Country Facts

Djibouti Overview

  • Population: Approximately 1 million (as of 2023)
  • Area: 23,200 square kilometers
  • Largest City: Djibouti
  • Currency: Djiboutian franc (DJF)
  • Official Languages: French and Arabic
  • ISO Country Codes: DJ, DJI, 262

Historical Overview

Djibouti’s history is marked by its strategic location at the crossroads of Africa and the Middle East. It has been a significant trading post and naval base throughout history. The region was influenced by various empires, including the Ottoman and French Empires. Djibouti gained independence from France on June 27, 1977, and has since developed as a sovereign nation with a unique cultural identity.

Political Structure

Djibouti is a presidential republic with a multi-party system. The President of Djibouti is the head of state and government, serving as the primary executive authority. The National Assembly is the legislative body, responsible for making laws and overseeing government functions.


Djibouti’s economy is largely based on its strategic location and port facilities. The country serves as a major transshipment and refueling center, with a significant portion of its GDP coming from port-related activities and services. The government has invested in infrastructure development, including the Doraleh Multipurpose Port and the Addis Ababa-Djibouti Railway, to enhance its economic prospects.


Djibouti is a culturally diverse country with influences from Arab, Somali, Afar, and French traditions. The country’s cultural heritage is reflected in its music, dance, cuisine, and traditional clothing. The nomadic lifestyle of the Afar and Somali people is an integral part of Djibouti’s cultural identity.


Tourism in Djibouti is growing, with visitors attracted to its unique landscapes, including salt lakes, volcanic formations, and coral reefs. Popular tourist destinations include Lake Assal, the lowest point in Africa, and the Day Forest National Park, known for its biodiversity and scenic beauty. The country also offers excellent opportunities for diving and snorkeling in the Red Sea.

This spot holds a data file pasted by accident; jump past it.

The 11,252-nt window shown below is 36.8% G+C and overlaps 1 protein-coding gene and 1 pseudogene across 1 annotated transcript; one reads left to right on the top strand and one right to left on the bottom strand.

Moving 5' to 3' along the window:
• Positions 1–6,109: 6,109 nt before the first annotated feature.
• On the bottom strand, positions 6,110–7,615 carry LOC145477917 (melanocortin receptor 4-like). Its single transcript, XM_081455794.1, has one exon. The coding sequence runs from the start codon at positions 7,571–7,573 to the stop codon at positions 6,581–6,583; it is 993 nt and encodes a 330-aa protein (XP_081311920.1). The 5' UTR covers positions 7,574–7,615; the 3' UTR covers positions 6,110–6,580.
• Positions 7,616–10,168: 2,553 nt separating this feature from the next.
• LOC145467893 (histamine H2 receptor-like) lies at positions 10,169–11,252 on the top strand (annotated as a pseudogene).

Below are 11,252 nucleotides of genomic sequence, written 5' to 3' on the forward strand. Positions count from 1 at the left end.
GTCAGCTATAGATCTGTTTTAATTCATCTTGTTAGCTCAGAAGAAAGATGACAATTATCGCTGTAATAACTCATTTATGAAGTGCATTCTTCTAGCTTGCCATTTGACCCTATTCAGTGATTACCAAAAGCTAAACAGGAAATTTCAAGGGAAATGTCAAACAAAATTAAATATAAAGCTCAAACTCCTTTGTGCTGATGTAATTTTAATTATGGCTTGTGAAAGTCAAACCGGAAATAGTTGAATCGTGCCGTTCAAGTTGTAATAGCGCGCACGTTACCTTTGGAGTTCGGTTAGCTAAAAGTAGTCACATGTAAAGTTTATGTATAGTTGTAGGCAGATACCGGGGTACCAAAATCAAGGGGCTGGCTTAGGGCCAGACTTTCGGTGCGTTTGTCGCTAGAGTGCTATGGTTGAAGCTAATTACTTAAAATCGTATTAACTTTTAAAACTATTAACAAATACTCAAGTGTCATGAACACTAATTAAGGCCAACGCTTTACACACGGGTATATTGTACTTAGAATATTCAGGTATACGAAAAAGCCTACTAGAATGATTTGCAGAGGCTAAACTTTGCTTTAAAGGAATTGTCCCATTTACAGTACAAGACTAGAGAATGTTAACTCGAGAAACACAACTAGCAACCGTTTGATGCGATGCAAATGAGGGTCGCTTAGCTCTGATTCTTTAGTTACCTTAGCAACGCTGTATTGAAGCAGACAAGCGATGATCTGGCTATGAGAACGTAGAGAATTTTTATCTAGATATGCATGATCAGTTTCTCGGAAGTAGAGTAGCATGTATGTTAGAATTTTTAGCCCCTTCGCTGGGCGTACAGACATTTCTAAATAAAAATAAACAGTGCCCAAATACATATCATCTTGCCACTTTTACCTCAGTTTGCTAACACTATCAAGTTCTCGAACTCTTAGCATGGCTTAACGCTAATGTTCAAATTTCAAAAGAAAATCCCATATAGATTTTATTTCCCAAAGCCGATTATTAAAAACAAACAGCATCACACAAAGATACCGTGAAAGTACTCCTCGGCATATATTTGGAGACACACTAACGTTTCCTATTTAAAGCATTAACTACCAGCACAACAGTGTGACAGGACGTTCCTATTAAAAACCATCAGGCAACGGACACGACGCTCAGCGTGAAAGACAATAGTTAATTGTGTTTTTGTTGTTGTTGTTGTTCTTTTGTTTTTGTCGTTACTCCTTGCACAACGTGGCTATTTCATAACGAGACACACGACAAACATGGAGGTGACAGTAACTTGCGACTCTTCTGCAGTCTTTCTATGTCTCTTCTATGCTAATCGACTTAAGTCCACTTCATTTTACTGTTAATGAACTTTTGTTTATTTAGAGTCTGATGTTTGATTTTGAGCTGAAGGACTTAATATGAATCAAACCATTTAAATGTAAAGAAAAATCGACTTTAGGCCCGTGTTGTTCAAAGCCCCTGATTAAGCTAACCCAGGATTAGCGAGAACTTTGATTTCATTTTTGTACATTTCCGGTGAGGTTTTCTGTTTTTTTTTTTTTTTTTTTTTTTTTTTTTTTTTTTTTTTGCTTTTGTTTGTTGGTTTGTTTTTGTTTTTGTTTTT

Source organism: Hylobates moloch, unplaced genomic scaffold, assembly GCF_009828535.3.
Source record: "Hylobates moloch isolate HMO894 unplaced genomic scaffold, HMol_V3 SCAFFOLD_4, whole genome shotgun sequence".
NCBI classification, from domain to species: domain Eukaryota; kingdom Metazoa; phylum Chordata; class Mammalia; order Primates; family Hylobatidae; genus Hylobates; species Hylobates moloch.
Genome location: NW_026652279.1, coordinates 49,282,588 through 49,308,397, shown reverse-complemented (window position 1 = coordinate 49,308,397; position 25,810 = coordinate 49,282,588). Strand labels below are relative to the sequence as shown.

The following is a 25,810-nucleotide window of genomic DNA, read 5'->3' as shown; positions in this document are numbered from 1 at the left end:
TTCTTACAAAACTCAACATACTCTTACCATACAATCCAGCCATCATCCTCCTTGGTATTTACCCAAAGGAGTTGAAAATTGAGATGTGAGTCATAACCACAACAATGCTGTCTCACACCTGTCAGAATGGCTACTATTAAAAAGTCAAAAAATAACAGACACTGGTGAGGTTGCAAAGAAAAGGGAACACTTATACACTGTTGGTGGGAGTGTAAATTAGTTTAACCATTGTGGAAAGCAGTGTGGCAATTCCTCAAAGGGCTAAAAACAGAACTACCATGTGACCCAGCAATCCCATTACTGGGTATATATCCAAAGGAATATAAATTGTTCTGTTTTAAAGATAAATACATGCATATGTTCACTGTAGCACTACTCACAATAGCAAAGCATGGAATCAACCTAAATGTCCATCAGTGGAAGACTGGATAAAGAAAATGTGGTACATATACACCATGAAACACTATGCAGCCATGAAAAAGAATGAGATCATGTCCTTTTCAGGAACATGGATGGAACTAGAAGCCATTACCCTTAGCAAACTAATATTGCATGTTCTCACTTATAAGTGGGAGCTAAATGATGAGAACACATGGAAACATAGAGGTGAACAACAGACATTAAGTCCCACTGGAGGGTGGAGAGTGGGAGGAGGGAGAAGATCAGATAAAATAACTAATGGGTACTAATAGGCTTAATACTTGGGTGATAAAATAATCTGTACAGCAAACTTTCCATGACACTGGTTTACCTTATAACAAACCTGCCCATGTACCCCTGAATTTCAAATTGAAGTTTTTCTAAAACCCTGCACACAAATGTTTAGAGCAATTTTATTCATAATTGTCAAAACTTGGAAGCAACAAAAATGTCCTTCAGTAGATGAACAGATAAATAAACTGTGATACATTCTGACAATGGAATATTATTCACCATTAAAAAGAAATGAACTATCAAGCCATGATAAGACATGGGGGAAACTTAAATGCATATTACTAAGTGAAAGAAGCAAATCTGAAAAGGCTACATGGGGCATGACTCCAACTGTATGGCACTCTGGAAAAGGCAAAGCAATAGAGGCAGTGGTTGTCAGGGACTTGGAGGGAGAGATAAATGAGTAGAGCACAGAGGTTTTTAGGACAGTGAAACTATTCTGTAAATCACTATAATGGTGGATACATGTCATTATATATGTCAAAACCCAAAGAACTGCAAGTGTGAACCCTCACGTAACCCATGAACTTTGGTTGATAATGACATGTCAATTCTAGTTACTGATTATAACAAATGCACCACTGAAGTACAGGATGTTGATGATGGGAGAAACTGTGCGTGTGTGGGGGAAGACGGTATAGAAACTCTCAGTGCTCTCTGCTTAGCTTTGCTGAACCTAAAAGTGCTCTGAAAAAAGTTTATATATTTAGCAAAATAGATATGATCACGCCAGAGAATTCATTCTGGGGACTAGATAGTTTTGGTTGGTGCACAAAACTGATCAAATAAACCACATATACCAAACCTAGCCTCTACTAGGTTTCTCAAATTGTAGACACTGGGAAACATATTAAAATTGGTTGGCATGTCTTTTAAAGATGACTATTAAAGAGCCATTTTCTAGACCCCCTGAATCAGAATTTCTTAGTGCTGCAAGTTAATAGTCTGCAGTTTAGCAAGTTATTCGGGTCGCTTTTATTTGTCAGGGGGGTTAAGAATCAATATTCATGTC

Djibouti has a well-developed transportation network, with the Port of Djibouti serving as a critical hub for maritime trade. The Djibouti-Ambouli International Airport connects the country to international destinations. The Addis Ababa-Djibouti Railway is a major railway line linking Djibouti with Ethiopia, facilitating trade and passenger travel.


Djibouti places a strong emphasis on education, with efforts to improve literacy rates and educational infrastructure. The country has several primary and secondary schools, as well as higher education institutions, including the University of Djibouti. Education is provided in both French and Arabic, reflecting the country’s bilingual status.


The healthcare system in Djibouti is developing, with both public and private healthcare facilities available. The government is working to improve access to medical services and enhance the quality of healthcare. International organizations and NGOs play a significant role in supporting healthcare initiatives in the country.


Football (soccer) is the most popular sport in Djibouti, with a growing interest in athletics and basketball. The country has a national football team that competes in international competitions. Traditional sports, such as camel racing, also hold cultural significance.